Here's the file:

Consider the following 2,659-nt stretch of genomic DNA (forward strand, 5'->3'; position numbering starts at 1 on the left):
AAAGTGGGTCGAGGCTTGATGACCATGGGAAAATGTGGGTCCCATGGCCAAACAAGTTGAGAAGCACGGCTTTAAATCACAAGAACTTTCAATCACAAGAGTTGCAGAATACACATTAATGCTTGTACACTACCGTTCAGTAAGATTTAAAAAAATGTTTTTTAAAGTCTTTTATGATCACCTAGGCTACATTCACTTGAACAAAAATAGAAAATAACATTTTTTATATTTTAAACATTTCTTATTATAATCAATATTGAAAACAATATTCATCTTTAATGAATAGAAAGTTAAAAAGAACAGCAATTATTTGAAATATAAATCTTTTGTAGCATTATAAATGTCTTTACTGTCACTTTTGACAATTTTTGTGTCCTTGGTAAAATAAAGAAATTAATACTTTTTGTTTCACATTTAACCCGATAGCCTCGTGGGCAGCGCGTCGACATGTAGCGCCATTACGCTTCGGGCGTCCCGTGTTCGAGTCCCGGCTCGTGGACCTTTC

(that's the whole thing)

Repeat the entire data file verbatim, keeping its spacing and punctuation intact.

Consider the following 2,659-nt stretch of genomic DNA (forward strand, 5'->3'; position numbering starts at 1 on the left):
AAAGTGGGTCGAGGCTTGATGACCATGGGAAAATGTGGGTCCCATGGCCAAACAAGTTGAGAAGCACGGCTTTAAATCACAAGAACTTTCAATCACAAGAGTTGCAGAATACACATTAATGCTTGTACACTACCGTTCAGTAAGATTTAAAAAAATGTTTTTTAAAGTCTTTTATGATCACCTAGGCTACATTCACTTGAACAAAAATAGAAAATAACATTTTTTATATTTTAAACATTTCTTATTATAATCAATATTGAAAACAATATTCATCTTTAATGAATAGAAAGTTAAAAAGAACAGCAATTATTTGAAATATAAATCTTTTGTAGCATTATAAATGTCTTTACTGTCACTTTTGACAATTTTTGTGTCCTTGGTAAAATAAAGAAATTAATACTTTTTGTTTCACATTTAACCCGATAGCCTCGTGGGCAGCGCGTCGACATGTAGCGCCATTACGCTTCGGGCGTCCCGTGTTCGAGTCCCGGCTCGTGGACCTTTC